Here is a new EpiPen commercial from Pfizer, currently airing in Canada. It features Trish Magwood, this time hosting a lunch for some friends.
The script is as follows:
Ladies, lunch is served (puts bowls of food on the table).
There’s nothing better than great food and great friends, but if you have allergies to nuts, shellfish, or other foods, you need to be careful and consider carrying an EpiPen auto-injector.
(Friends are at the table eating). Even if you avoid certain foods, you can’t be sure what your food has come in contact with. So although you can’t always prevent a severe allergic reaction, you can at least be prepared, with EpiPen.
(Walks to the table to join her friends) Save some for me.
For more details, talk to your health care provider, or visit epipen.ca.
By stating that “you can’t be sure what your food has come in contact with” and showing all the guests eating, this commercial teaches allergic and non-allergic viewers that this sort of exposure to one’s allergen is inevitable. It further teaches them to assume that they can’t always prevent an allergic reaction and that they should consider having an EpiPen. Instead, it should state that you should do everything you can to prevent an allergic reaction (even from cross contact) and if (not when) your precautions fail, you must use an EpiPen promptly, call 911, and proceed to the emergency department for follow up care.
I came across this statement in a video sponsored by Mylan from Allergy & Asthma Network Mothers of Asthmatics: “If Internet information you read frightens you, it’s wrong. If you’re scared by what you read, it’s probably not helpful.” I find this statement incredibly dangerous, especially coupled with commercials like this one that minimize the precautions you should take to avoid your allergen, as though having an EpiPen with you is all you need.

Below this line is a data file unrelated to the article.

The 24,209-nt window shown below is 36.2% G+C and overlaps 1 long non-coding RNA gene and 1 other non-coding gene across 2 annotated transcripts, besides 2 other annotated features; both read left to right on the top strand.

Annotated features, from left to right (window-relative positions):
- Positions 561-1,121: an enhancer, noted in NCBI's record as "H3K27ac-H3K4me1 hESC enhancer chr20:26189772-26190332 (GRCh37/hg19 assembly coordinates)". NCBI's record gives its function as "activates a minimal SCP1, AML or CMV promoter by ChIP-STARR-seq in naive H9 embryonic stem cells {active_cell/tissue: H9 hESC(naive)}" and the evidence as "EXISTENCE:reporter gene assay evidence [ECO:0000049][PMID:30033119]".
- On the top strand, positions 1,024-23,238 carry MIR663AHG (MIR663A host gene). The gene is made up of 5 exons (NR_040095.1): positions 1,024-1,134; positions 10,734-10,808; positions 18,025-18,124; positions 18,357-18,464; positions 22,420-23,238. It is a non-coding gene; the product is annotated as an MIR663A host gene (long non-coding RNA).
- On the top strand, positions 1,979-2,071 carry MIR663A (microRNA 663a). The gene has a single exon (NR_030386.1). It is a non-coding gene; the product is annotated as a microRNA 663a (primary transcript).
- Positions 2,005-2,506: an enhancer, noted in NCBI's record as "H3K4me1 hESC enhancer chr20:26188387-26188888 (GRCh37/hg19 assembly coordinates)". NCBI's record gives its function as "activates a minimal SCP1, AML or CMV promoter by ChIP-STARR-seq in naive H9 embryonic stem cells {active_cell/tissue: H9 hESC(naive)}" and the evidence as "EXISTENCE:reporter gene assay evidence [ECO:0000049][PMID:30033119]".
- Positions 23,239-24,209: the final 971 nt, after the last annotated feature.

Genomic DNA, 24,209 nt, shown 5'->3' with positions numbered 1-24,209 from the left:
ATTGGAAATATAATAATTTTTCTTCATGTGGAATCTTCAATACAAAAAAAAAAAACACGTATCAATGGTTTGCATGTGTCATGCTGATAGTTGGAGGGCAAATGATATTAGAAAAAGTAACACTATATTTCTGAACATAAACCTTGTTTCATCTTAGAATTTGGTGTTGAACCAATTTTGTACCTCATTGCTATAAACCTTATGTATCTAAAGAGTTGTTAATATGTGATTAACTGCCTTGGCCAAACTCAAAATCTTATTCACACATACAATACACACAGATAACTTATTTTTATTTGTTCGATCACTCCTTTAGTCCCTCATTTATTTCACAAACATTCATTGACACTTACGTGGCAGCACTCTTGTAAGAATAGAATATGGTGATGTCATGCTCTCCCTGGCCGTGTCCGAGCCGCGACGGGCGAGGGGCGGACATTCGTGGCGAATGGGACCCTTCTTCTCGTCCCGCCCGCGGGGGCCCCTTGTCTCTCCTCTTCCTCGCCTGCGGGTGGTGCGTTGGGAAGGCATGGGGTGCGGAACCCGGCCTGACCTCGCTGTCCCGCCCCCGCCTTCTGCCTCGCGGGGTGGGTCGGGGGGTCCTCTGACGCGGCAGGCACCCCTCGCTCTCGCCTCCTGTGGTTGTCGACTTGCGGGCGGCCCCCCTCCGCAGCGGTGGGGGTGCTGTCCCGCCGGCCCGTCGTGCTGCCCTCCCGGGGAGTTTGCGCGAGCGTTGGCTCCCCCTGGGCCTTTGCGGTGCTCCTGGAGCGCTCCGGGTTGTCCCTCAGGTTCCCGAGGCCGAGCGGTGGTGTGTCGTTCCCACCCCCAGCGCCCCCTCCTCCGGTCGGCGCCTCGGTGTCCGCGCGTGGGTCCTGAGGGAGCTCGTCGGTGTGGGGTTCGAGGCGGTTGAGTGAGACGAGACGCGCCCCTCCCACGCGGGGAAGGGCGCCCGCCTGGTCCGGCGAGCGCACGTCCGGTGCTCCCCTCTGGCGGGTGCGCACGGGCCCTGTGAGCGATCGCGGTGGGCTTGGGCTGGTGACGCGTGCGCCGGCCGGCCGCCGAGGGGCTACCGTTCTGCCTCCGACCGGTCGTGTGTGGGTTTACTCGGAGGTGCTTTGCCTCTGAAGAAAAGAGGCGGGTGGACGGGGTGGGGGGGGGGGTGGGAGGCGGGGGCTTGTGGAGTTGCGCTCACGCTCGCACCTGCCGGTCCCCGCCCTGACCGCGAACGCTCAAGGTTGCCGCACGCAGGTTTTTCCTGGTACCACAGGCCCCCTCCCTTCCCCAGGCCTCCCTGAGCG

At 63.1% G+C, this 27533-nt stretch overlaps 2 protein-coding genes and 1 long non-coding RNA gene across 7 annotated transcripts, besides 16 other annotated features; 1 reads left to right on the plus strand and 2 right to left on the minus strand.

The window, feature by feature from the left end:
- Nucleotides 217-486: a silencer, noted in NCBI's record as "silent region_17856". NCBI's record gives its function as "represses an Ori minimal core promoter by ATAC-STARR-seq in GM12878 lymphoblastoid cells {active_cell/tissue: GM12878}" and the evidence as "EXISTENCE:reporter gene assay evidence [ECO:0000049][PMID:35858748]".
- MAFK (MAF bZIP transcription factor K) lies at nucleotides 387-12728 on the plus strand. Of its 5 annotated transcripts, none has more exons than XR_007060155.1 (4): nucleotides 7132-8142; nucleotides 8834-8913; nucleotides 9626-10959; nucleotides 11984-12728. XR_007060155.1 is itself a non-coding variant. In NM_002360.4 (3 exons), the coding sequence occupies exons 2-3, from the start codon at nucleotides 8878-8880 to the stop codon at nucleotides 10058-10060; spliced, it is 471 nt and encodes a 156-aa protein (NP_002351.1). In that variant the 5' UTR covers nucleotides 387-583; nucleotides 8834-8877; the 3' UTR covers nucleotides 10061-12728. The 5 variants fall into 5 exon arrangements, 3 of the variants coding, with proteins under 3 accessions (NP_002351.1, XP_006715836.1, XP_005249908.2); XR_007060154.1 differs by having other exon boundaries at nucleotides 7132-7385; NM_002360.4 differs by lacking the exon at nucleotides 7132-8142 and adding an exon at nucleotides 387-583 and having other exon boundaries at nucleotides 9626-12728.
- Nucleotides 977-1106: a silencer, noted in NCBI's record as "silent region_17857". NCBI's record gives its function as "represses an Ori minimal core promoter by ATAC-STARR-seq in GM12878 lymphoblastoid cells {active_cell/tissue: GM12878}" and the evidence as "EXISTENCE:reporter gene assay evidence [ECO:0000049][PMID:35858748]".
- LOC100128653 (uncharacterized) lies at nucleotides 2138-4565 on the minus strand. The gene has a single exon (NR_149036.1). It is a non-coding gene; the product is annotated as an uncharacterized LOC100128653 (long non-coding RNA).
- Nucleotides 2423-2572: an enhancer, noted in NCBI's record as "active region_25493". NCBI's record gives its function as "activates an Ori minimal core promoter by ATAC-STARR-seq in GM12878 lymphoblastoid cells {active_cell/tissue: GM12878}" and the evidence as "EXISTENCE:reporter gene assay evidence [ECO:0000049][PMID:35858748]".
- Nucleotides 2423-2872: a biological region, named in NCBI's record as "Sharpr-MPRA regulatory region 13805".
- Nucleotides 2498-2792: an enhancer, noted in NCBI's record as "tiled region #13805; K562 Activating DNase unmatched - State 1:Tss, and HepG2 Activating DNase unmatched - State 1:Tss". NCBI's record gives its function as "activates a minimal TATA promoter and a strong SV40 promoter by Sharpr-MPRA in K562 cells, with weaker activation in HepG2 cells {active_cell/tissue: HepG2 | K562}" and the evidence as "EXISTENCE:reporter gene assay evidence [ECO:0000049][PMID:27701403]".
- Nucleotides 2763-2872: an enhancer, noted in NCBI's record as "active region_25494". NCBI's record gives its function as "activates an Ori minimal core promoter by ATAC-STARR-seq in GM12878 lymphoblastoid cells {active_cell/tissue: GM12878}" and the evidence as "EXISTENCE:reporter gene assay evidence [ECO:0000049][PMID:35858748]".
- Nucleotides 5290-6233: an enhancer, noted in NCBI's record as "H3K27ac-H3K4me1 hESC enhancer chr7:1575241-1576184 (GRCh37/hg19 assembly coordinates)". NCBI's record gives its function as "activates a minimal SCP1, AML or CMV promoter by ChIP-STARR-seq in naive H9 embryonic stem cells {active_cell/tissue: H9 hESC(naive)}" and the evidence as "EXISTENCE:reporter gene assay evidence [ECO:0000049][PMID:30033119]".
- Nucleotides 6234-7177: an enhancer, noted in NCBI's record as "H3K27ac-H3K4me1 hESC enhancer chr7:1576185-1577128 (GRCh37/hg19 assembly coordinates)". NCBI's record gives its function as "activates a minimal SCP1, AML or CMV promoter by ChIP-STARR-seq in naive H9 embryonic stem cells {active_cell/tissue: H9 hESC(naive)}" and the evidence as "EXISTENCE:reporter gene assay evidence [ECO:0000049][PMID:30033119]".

This is precisely the wrong message to send. If you can’t verify that food hasn’t come in contact with your allergen, the safe thing to do is not to eat, or to bring your own safe food. All allergic individuals should have not one but two EpiPens with them at all times, which is to be used within 5 minutes of the start of a serious reaction, but the goal is to do everything within your power to avoid having to use them. An EpiPen injection must be followed by a hospital emergency room visit, where you’ll be under observation for several hours, and could wind up fighting for your life despite the injection.
Unfortunately in most of Pfizer/Mylan’s marketing efforts, their messaging misses the mark, and this is a shame. I submit that they’d meet their goal of selling more EpiPens if they followed the messaging I proposed above. What do you think?
To see Pfizer’s other recent commercials, click on the links below.
Click here to read: Misleading And Dangerous EpiPen Ad Campaign Launched By Mylan Specialty Continues
Click here to read: New EpiPen Commercial By Pfizer Canada, Does It Hit The Mark?
Click here to read: The Saga Continues: Pfizer’s Dangerous New EpiPen Campaign
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